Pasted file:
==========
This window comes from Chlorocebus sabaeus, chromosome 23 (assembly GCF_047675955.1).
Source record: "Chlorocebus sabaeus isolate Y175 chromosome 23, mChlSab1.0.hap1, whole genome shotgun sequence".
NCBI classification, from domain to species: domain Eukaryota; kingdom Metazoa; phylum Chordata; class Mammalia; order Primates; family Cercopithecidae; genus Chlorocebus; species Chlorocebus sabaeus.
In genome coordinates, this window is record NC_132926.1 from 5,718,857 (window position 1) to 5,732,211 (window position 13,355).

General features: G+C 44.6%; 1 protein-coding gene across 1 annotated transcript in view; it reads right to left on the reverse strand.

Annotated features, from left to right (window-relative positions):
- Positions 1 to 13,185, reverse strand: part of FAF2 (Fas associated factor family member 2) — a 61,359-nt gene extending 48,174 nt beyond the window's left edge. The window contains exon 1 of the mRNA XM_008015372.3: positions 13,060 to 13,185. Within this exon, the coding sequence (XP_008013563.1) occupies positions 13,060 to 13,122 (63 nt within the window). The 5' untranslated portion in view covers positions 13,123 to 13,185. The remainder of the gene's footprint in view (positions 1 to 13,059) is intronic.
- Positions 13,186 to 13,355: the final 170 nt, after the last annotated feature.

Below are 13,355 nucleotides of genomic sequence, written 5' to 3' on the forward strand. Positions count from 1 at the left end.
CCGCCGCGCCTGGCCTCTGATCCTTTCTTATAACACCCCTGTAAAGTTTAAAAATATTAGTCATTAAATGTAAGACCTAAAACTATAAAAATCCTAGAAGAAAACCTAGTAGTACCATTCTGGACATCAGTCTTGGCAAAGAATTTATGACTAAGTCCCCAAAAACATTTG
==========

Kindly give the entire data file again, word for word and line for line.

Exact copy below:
This window comes from Chlorocebus sabaeus, chromosome 23 (assembly GCF_047675955.1).
Source record: "Chlorocebus sabaeus isolate Y175 chromosome 23, mChlSab1.0.hap1, whole genome shotgun sequence".
NCBI classification, from domain to species: domain Eukaryota; kingdom Metazoa; phylum Chordata; class Mammalia; order Primates; family Cercopithecidae; genus Chlorocebus; species Chlorocebus sabaeus.
In genome coordinates, this window is record NC_132926.1 from 5,718,857 (window position 1) to 5,732,211 (window position 13,355).

General features: G+C 44.6%; 1 protein-coding gene across 1 annotated transcript in view; it reads right to left on the reverse strand.

Annotated features, from left to right (window-relative positions):
- Positions 1 to 13,185, reverse strand: part of FAF2 (Fas associated factor family member 2) — a 61,359-nt gene extending 48,174 nt beyond the window's left edge. The window contains exon 1 of the mRNA XM_008015372.3: positions 13,060 to 13,185. Within this exon, the coding sequence (XP_008013563.1) occupies positions 13,060 to 13,122 (63 nt within the window). The 5' untranslated portion in view covers positions 13,123 to 13,185. The remainder of the gene's footprint in view (positions 1 to 13,059) is intronic.
- Positions 13,186 to 13,355: the final 170 nt, after the last annotated feature.

Below are 13,355 nucleotides of genomic sequence, written 5' to 3' on the forward strand. Positions count from 1 at the left end.
CCGCCGCGCCTGGCCTCTGATCCTTTCTTATAACACCCCTGTAAAGTTTAAAAATATTAGTCATTAAATGTAAGACCTAAAACTATAAAAATCCTAGAAGAAAACCTAGTAGTACCATTCTGGACATCAGTCTTGGCAAAGAATTTATGACTAAGTCCCCAAAAACATTTG